New Covid vaccine may reason facial swelling in the ones with a historical past of beauty fillers

December 18 saw the approval of the second COVID-19 vaccine in the United States, just a week after the sanctioning of the Pfizer/BioNTech vaccine which is now being distributed across the country.

While the introduction of the new US-made jab has brought reassurance to a nation that has suffered the world’s highest number of fatalities from the deadly virus, it seems facial swelling could be added to the new vaccine’s list of side effects in those who have previously undergone dermal filler treatments. 

The Food and Drug Administration’s (FDAs) emergency approval of the vaccine last week was backed by a late-stage study of 30,000 volunteers which found that the vaccine is 94 percent effective in preventing illness from COVID-19.

Although common side effects were found to include sore arms, fever, fatigue and muscle aches, Rachel Zhang, an FDA medical officer who is presenting the agency’s analysis of the Moderna data, reported that two vaccine recipients had developed facial swelling in the trials and both had a history of cosmetic filler in their cheeks. 

Of the pair, one recipient had received filler treatments two weeks prior to being vaccinated, while the other was treated six months before. Zhang also identified one other vaccine recipient from the trials who had developed lip swelling around two days after the vaccination, and confirmed this participant had previously received lip filler.

Dr Adil Sarwar, a London-based aesthetic doctor and founder of Skin Science Clinic, says: “It is known that inflammatory reactions towards a dermal filler can occur up to one year post-procedure, known as a hypersensitivity reaction often triggered by a cold or bout of sinusitis. This can manifest as pain, swelling or redness.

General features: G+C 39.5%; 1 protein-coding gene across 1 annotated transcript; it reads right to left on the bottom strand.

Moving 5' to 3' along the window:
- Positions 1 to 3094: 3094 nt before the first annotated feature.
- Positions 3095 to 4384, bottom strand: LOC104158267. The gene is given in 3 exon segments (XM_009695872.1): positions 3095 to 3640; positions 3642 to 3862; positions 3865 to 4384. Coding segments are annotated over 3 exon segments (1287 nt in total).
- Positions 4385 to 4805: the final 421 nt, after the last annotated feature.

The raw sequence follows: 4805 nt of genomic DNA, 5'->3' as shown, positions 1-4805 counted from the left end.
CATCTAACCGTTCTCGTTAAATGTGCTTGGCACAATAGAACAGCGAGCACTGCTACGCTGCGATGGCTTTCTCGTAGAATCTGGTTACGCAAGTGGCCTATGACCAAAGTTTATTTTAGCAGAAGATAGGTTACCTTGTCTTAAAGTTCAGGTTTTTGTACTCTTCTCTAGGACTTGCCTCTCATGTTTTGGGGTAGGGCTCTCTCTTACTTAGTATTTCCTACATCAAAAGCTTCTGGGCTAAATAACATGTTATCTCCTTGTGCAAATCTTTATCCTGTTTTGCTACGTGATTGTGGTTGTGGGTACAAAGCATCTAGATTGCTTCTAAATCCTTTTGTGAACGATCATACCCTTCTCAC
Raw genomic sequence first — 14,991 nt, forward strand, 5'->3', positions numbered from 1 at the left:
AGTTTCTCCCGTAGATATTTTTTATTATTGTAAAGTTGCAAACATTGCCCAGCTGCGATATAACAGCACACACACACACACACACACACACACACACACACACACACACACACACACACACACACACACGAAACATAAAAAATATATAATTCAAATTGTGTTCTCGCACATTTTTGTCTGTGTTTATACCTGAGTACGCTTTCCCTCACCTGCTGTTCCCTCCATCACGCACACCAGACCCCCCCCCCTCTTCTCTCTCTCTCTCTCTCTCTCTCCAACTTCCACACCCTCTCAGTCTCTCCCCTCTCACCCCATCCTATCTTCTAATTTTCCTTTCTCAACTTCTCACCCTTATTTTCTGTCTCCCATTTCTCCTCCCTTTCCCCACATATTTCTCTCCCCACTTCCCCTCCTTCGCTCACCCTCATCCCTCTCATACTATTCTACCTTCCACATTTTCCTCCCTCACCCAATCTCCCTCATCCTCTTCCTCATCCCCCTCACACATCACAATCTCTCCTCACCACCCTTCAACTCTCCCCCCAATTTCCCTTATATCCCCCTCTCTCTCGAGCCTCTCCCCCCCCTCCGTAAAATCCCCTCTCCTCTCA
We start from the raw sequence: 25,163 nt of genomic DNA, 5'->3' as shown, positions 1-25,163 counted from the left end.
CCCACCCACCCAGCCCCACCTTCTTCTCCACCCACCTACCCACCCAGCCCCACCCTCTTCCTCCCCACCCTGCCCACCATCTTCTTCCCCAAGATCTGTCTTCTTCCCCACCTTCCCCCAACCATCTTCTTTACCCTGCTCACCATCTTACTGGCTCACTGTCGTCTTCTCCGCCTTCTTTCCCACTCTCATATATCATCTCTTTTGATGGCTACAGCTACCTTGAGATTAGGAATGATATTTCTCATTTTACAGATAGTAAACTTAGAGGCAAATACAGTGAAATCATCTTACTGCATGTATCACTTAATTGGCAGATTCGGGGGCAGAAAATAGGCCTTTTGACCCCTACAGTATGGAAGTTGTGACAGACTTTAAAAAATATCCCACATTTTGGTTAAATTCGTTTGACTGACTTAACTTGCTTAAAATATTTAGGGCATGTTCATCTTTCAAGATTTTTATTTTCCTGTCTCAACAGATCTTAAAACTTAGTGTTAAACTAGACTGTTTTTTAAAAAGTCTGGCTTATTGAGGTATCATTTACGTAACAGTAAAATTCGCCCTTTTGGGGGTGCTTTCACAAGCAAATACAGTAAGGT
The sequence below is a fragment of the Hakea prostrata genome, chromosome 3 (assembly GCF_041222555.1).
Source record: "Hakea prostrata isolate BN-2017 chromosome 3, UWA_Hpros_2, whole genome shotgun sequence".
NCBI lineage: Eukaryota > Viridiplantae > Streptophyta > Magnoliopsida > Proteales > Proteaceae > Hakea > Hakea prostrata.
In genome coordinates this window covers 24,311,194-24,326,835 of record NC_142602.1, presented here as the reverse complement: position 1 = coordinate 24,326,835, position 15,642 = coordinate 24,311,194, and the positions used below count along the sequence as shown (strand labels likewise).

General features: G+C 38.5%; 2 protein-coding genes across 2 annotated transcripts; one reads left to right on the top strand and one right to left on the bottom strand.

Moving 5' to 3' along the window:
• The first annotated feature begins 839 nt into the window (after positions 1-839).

“When vaccinated against Covid, the body mounts a very strong immune response with an associated surge in white blood cells, normally T lymphocytes. It is these inflammatory cells which then ‘irritate’ the hyaluronic acid in the cheek, lips or any other part of the face.

“I feel that patients who are considering vaccination should not be ‘put off’ by this finding, as these distressing symptoms can be resolved with short term steroids or antihistamines. Patients should contact their cosmetic provider if they experience such symptoms.”

Zhang and the FDA have noted that in all three cases swelling was isolated to the affected areas and was resolved after antihistamine or steroid treatment. 

Subsequent to a literary review, the team also found early reports of people with dermal filler reacting to vaccinations with temporary swelling, and are planning to include this detail in the prescribing information of the vaccine. 

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